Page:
The Swiss food & beverage maker is likely to be left with a sizeable stake in the French cosmetics giant – L’Oréal, after the latter’s founding kin – the Bettencourt family – recently terminated an agreement, which was penned in the mid-70s. Uncertainty has clouded the top minds of Nestlé, as its outgoing chairman recently announced that he cannot predict how the company’s 23% stake in L’Oréal will be helpful in the future.
At Nestlé’s annual general meeting, the company’s current chairman Peter Brabeck-Letmathe, addressed a shareholder’s query by saying – “What will happen after Mrs. Bettencourt, very unfortunately, leaves use one day? Who knows what can happen in five or ten years, we certainly wish her a long and healthy life.”
Brabeck’s acute statement reeks of growing ambiguity between the Nestlé-L’Oréal shareholding accords. According to the report, Liliane Bettencourt, the 94-year old French heiress has stepped down as one of the principal shareholder of L’Oréal. Being one of the richest women in the world, Mrs. Bettencourt and her family were the founding members of L’Oréal S.A. Since its inception in 1909, L’Oréal has now become the largest cosmetic company in the world. Under the hundred-year hierarchical guidance of the Bettencourt family, the company has expanded its global clout in the cosmetics & beauty products industry, holding patents to number of ground-breaking formulations for skin care & beauty care products.
The alleged agreement stipulates that both parties, Nestlé and the Bettencourt family, cannot increase their stake in L’Oréal during the lifetime of Liliane Bettencourt, and six months after her death. At present, the Swiss dairy giant is one of the largest stakeholder of L’Oréal. With the voluntary exit of the Bettencourt family through termination of this agreement, Nestlé will have an option of increasing its L’Oréal stake. But, Nestlé’s top convener, Brabeck, is not sure if the company will view this as a window of opportunity or as a curtain call.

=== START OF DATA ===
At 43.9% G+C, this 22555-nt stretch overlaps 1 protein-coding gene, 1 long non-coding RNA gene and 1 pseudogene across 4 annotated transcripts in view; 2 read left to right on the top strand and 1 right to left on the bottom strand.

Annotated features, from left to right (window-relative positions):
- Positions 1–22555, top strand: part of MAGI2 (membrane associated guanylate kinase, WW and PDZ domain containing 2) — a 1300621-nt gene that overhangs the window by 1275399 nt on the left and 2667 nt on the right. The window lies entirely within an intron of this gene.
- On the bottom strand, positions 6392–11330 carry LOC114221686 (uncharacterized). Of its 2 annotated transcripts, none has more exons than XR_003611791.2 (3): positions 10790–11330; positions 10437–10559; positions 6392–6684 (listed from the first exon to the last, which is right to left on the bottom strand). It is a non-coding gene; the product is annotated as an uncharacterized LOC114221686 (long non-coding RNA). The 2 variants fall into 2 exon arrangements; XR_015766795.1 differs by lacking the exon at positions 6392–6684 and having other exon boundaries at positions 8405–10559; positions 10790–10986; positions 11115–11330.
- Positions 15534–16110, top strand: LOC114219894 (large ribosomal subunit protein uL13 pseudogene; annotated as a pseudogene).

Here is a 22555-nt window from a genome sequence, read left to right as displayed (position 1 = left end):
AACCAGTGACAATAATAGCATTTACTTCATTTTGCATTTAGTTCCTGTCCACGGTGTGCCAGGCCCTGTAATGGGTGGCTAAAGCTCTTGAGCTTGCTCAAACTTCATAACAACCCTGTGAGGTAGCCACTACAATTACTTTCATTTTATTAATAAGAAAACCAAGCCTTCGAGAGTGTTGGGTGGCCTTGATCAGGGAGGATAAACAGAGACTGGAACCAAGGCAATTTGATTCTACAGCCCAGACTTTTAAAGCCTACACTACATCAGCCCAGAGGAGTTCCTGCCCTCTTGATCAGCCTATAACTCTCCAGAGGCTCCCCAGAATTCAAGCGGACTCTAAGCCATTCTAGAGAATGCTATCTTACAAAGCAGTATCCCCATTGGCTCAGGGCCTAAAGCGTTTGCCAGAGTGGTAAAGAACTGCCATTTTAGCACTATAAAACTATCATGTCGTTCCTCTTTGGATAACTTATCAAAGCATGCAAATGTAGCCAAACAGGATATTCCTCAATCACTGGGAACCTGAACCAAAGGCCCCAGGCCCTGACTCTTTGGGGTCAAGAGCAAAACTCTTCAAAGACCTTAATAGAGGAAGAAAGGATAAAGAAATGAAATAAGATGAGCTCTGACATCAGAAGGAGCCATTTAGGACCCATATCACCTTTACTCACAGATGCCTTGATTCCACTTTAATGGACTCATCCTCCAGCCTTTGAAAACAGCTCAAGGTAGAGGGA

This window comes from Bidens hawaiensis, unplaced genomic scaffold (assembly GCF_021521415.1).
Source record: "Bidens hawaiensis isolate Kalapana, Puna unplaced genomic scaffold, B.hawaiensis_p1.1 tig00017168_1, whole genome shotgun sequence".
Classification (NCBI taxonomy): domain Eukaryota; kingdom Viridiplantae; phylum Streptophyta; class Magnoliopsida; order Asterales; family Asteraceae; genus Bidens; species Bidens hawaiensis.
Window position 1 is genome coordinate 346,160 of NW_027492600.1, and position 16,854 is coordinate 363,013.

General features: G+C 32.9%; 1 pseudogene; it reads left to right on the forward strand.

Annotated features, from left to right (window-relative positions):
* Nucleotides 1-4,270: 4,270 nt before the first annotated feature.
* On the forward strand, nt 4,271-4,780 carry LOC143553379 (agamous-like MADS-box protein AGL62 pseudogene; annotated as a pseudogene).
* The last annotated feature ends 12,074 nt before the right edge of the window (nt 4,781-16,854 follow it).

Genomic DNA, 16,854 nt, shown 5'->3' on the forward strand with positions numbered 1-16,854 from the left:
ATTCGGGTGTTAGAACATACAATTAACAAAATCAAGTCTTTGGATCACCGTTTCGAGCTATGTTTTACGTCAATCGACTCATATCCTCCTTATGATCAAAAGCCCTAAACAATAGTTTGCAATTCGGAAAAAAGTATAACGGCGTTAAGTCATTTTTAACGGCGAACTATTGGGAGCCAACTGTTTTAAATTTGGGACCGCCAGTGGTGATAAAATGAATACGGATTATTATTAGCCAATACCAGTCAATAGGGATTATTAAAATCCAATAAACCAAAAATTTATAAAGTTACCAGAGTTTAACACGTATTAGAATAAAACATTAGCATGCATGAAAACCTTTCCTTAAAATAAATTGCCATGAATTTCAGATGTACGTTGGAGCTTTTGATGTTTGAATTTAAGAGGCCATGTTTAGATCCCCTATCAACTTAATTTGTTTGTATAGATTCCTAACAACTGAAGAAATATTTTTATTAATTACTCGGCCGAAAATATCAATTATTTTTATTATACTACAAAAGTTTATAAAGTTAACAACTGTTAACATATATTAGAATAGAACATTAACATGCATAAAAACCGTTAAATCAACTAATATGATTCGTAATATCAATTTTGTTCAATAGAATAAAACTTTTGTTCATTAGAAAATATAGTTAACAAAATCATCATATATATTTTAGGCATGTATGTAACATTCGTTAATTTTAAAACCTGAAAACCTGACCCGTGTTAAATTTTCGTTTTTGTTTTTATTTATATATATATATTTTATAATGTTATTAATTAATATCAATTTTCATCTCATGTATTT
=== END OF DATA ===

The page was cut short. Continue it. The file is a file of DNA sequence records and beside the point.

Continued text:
Meanwhile, at L’Oréal….
On April 4, the Institut Langevin and the Denis Diderot University in Paris collaborated with Mechanobiology Institute, Singapore and the Institute of Medical Biology in Singapore to help L’Oréal’s Research & Innovation (R&I) launch a first-ever skin device that has unique massaging features that also deliver anti-aging effects on wrinkles and contours of the face, head, lips and neck. According to the reports, L’Oréal has used mechanobilogy discoveries to boost the efficacy of its anti-aging products. The unique massaging device developed during this collaboration was devised around the notion of how providing mechanical stimuli to biological tissues can modify their properties in terms of strength, dermal-epidermal junctions, and production of extracellular matrix. The L’Oréal R&I in the US used the research and trial studies from these two Singaporean medical institutes to develop a three-point head massaging device with maximum stimulation capacity. Clinical trials confirmed that the device does modify skin aging of the user, and particular impacts the elasticity and firmness of skin around the edges of the face. The advent of this cutting-edge product might give the cosmetics company another top-grossing product line.